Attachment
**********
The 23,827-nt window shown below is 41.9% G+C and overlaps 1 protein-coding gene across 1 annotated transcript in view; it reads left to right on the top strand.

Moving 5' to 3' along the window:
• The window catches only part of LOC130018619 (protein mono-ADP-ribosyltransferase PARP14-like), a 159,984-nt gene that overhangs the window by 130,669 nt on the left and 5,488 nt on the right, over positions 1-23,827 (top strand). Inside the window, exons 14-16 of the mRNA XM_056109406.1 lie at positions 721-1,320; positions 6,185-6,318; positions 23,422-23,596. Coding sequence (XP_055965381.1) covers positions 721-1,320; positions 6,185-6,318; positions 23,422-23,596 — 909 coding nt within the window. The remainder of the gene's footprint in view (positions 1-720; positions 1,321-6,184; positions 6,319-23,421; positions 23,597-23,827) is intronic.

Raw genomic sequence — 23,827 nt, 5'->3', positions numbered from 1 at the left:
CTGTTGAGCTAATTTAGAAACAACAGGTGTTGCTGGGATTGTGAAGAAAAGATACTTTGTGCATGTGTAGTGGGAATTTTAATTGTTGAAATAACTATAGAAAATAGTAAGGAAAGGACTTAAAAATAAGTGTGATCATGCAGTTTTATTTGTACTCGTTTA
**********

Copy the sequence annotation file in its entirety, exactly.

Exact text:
The 23,827-nt window shown below is 41.9% G+C and overlaps 1 protein-coding gene across 1 annotated transcript in view; it reads left to right on the top strand.

Moving 5' to 3' along the window:
• The window catches only part of LOC130018619 (protein mono-ADP-ribosyltransferase PARP14-like), a 159,984-nt gene that overhangs the window by 130,669 nt on the left and 5,488 nt on the right, over positions 1-23,827 (top strand). Inside the window, exons 14-16 of the mRNA XM_056109406.1 lie at positions 721-1,320; positions 6,185-6,318; positions 23,422-23,596. Coding sequence (XP_055965381.1) covers positions 721-1,320; positions 6,185-6,318; positions 23,422-23,596 — 909 coding nt within the window. The remainder of the gene's footprint in view (positions 1-720; positions 1,321-6,184; positions 6,319-23,421; positions 23,597-23,827) is intronic.

Raw genomic sequence — 23,827 nt, 5'->3', positions numbered from 1 at the left:
CTGTTGAGCTAATTTAGAAACAACAGGTGTTGCTGGGATTGTGAAGAAAAGATACTTTGTGCATGTGTAGTGGGAATTTTAATTGTTGAAATAACTATAGAAAATAGTAAGGAAAGGACTTAAAAATAAGTGTGATCATGCAGTTTTATTTGTACTCGTTTA